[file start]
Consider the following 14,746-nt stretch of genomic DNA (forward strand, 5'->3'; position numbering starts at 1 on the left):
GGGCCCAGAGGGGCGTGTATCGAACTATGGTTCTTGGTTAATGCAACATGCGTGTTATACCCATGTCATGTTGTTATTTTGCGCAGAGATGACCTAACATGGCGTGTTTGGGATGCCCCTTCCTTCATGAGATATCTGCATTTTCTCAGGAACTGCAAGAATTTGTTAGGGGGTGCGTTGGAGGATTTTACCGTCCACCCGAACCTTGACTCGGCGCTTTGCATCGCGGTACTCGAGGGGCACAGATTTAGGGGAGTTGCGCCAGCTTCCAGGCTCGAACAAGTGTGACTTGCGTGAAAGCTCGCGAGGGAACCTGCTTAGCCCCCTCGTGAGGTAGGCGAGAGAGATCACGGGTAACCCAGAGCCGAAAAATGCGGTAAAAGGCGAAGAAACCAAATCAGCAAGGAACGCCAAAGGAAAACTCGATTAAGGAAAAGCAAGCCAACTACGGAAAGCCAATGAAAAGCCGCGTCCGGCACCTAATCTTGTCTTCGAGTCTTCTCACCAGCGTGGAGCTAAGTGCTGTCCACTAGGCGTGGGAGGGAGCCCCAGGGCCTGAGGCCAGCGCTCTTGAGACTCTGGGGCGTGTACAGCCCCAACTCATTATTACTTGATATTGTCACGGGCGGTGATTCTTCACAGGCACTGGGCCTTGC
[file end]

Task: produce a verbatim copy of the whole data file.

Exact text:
Consider the following 14,746-nt stretch of genomic DNA (forward strand, 5'->3'; position numbering starts at 1 on the left):
GGGCCCAGAGGGGCGTGTATCGAACTATGGTTCTTGGTTAATGCAACATGCGTGTTATACCCATGTCATGTTGTTATTTTGCGCAGAGATGACCTAACATGGCGTGTTTGGGATGCCCCTTCCTTCATGAGATATCTGCATTTTCTCAGGAACTGCAAGAATTTGTTAGGGGGTGCGTTGGAGGATTTTACCGTCCACCCGAACCTTGACTCGGCGCTTTGCATCGCGGTACTCGAGGGGCACAGATTTAGGGGAGTTGCGCCAGCTTCCAGGCTCGAACAAGTGTGACTTGCGTGAAAGCTCGCGAGGGAACCTGCTTAGCCCCCTCGTGAGGTAGGCGAGAGAGATCACGGGTAACCCAGAGCCGAAAAATGCGGTAAAAGGCGAAGAAACCAAATCAGCAAGGAACGCCAAAGGAAAACTCGATTAAGGAAAAGCAAGCCAACTACGGAAAGCCAATGAAAAGCCGCGTCCGGCACCTAATCTTGTCTTCGAGTCTTCTCACCAGCGTGGAGCTAAGTGCTGTCCACTAGGCGTGGGAGGGAGCCCCAGGGCCTGAGGCCAGCGCTCTTGAGACTCTGGGGCGTGTACAGCCCCAACTCATTATTACTTGATATTGTCACGGGCGGTGATTCTTCACAGGCACTGGGCCTTGC